Campus readies for a year unlike any other

Employee Information Session via Zoom answers questions, provides updates for the coming fall semester

Campus readies for a year unlike any other

Employee Information Session via Zoom answers questions, provides updates for the coming fall semester

With fall semester classes ready to begin next week, the University held an Employee Information Session via Zoom on Wednesday, Aug. 19, to provide updates and answer employee questions as the institution faces an academic year unlike any other in its 146-year history.

The session was moderated by Brian Frost, past chair of the Faculty Senate, and was attended by more than 1,300 members of the University community.

"Look out for your colleagues, so that when stress gets to them, you care for them."

President Marc Johnson acknowledged “the environment of anxiety that we are all experiencing right now,” as the University reassembles following March’s mass movement to remote delivery – including classroom instruction and many of the University’s operations – in the wake of the outbreak of COVID-19.

“The tensions have continued to accumulate since March when the COVID hit,” Johnson said, noting that in addition to the many uncertainties regarding the pandemic, the people of Nevada and the nation have also dealt with the upheaval of a social justice awakening following the killing of George Floyd.  “Since March, we have all lived with these anxieties.”

Still, Johnson said he was proud of the work the University has done over the past five months, noting that students, faculty and staff have all worked together.

“You’ve been carrying on and we thank you so much for carrying on with the missions of this university … all with a great deal of creativity under constant change,” he said. “Please realize that all of the decisions we’ve made are being made in an environment of uncertainty. We ask that you all be flexible, and resilient … Look out for your colleagues, so that when stress gets to them, you care for them.”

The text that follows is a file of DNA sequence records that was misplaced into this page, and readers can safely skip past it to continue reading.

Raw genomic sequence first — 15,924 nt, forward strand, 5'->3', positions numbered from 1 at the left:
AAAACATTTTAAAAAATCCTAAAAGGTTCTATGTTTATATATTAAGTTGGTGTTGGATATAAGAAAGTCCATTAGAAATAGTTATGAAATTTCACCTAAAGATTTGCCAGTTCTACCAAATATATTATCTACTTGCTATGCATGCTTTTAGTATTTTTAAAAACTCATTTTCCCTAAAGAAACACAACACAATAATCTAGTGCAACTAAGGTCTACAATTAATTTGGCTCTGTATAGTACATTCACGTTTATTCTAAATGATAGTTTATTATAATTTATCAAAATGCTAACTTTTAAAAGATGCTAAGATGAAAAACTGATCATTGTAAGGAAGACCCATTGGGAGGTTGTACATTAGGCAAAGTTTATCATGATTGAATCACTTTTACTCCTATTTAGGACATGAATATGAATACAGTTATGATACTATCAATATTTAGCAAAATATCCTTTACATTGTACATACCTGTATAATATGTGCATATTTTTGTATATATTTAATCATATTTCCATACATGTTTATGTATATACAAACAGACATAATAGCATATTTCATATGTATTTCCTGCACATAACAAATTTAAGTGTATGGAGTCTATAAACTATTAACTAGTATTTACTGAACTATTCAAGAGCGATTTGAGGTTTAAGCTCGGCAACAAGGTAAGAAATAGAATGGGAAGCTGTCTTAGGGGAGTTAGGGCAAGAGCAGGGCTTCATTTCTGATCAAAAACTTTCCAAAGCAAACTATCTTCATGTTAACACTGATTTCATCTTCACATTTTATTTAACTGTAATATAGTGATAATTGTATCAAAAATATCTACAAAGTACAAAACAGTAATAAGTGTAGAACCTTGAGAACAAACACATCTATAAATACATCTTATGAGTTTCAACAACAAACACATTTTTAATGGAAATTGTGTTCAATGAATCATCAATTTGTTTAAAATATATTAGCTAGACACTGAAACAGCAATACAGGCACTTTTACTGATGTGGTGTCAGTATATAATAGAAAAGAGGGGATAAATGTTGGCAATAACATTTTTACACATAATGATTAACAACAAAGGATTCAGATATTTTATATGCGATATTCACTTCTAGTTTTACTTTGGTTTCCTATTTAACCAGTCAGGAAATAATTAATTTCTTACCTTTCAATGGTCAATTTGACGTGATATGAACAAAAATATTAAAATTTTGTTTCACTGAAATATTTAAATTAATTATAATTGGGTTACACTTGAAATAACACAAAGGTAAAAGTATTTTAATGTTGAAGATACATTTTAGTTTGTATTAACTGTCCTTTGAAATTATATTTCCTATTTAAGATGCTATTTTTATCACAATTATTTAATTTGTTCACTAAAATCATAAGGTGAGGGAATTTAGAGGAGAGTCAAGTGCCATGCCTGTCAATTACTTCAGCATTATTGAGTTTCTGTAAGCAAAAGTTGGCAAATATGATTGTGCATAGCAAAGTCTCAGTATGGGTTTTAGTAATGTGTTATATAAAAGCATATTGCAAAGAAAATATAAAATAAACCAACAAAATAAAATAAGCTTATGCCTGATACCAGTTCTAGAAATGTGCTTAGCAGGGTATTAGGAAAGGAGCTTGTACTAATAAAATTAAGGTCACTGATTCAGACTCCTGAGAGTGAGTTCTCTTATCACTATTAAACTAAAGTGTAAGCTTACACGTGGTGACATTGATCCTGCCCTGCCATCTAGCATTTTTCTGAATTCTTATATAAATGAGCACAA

Frost added that from a faculty perspective, one of the key watchwords this semester will be patience.

“Students new and old have enrolled in our classes and are expecting us to deliver the high-quality experience they’ve grown accustomed to,” he said. “It will be different what we and they are accustomed to.”

Cheryl Hug-English, director of the Student Health Center, said that the University’s campus health plan is indicative of what is happening nationally on many college campuses – that is, best practices are being followed while also acknowledging the University’s unique nature.

“There is not a one size fits all approach to managing coronavirus,” she said. She praised the people of the University for “a tremendous effort,” in mitigating the risks associated with COVID-19. “This has been a lot of cooperation and a lot of individual effort,” she said.

Hug-English said the Student Health Center has been conducting daily COVID-19 testing over the past two months. Testing is available Monday through Friday for students, faculty and staff. Faculty and staff must bring their insurance information. The testing, she said, is available to anybody experiencing symptoms, or who has come into direct contact with someone diagnosed with COVID-19. Individuals are asked to call the Student Health Center one day ahead of time in order to schedule an appointment.